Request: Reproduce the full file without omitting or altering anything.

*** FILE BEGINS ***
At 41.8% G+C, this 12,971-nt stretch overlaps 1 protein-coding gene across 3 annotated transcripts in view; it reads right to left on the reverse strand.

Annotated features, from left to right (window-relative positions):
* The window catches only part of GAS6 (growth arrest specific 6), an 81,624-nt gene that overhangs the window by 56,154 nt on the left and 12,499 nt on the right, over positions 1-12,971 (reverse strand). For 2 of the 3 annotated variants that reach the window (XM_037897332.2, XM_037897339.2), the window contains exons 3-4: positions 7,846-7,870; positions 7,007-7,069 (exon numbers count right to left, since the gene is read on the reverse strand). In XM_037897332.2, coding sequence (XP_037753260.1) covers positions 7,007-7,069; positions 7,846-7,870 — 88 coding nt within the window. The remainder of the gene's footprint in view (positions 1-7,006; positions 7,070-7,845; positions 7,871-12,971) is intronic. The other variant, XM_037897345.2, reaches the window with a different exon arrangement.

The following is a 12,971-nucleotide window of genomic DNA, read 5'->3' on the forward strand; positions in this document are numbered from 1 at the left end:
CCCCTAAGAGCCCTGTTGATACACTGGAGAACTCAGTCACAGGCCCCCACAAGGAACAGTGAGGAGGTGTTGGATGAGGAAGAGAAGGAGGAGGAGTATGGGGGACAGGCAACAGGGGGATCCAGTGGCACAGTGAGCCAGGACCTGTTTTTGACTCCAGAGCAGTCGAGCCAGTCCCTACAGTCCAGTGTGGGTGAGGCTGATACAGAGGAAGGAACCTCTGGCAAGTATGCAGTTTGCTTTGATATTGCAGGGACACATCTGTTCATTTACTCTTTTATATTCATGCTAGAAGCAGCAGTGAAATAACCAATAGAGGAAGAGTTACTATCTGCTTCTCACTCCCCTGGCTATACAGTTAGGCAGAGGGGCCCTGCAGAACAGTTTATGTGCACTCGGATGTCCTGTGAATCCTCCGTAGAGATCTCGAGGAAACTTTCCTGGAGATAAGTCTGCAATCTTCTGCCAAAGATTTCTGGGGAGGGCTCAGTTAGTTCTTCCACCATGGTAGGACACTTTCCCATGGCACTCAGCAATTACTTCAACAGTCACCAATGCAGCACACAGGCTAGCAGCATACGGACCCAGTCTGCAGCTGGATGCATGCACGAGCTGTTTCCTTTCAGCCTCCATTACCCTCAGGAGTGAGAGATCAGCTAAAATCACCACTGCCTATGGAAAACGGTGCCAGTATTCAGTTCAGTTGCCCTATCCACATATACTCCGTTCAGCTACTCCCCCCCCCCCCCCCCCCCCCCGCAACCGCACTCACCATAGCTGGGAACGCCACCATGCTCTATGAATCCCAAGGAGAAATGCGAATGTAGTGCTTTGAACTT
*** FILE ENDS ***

At 41.8% G+C, this 12,971-nt stretch overlaps 1 protein-coding gene across 3 annotated transcripts in view; it reads right to left on the reverse strand.

Annotated features, from left to right (window-relative positions):
* The window catches only part of GAS6 (growth arrest specific 6), an 81,624-nt gene that overhangs the window by 56,154 nt on the left and 12,499 nt on the right, over positions 1-12,971 (reverse strand). For 2 of the 3 annotated variants that reach the window (XM_037897332.2, XM_037897339.2), the window contains exons 3-4: positions 7,846-7,870; positions 7,007-7,069 (exon numbers count right to left, since the gene is read on the reverse strand). In XM_037897332.2, coding sequence (XP_037753260.1) covers positions 7,007-7,069; positions 7,846-7,870 — 88 coding nt within the window. The remainder of the gene's footprint in view (positions 1-7,006; positions 7,070-7,845; positions 7,871-12,971) is intronic. The other variant, XM_037897345.2, reaches the window with a different exon arrangement.

The following is a 12,971-nucleotide window of genomic DNA, read 5'->3' on the forward strand; positions in this document are numbered from 1 at the left end:
CCCCTAAGAGCCCTGTTGATACACTGGAGAACTCAGTCACAGGCCCCCACAAGGAACAGTGAGGAGGTGTTGGATGAGGAAGAGAAGGAGGAGGAGTATGGGGGACAGGCAACAGGGGGATCCAGTGGCACAGTGAGCCAGGACCTGTTTTTGACTCCAGAGCAGTCGAGCCAGTCCCTACAGTCCAGTGTGGGTGAGGCTGATACAGAGGAAGGAACCTCTGGCAAGTATGCAGTTTGCTTTGATATTGCAGGGACACATCTGTTCATTTACTCTTTTATATTCATGCTAGAAGCAGCAGTGAAATAACCAATAGAGGAAGAGTTACTATCTGCTTCTCACTCCCCTGGCTATACAGTTAGGCAGAGGGGCCCTGCAGAACAGTTTATGTGCACTCGGATGTCCTGTGAATCCTCCGTAGAGATCTCGAGGAAACTTTCCTGGAGATAAGTCTGCAATCTTCTGCCAAAGATTTCTGGGGAGGGCTCAGTTAGTTCTTCCACCATGGTAGGACACTTTCCCATGGCACTCAGCAATTACTTCAACAGTCACCAATGCAGCACACAGGCTAGCAGCATACGGACCCAGTCTGCAGCTGGATGCATGCACGAGCTGTTTCCTTTCAGCCTCCATTACCCTCAGGAGTGAGAGATCAGCTAAAATCACCACTGCCTATGGAAAACGGTGCCAGTATTCAGTTCAGTTGCCCTATCCACATATACTCCGTTCAGCTACTCCCCCCCCCCCCCCCCCCCCCCGCAACCGCACTCACCATAGCTGGGAACGCCACCATGCTCTATGAATCCCAAGGAGAAATGCGAATGTAGTGCTTTGAACTT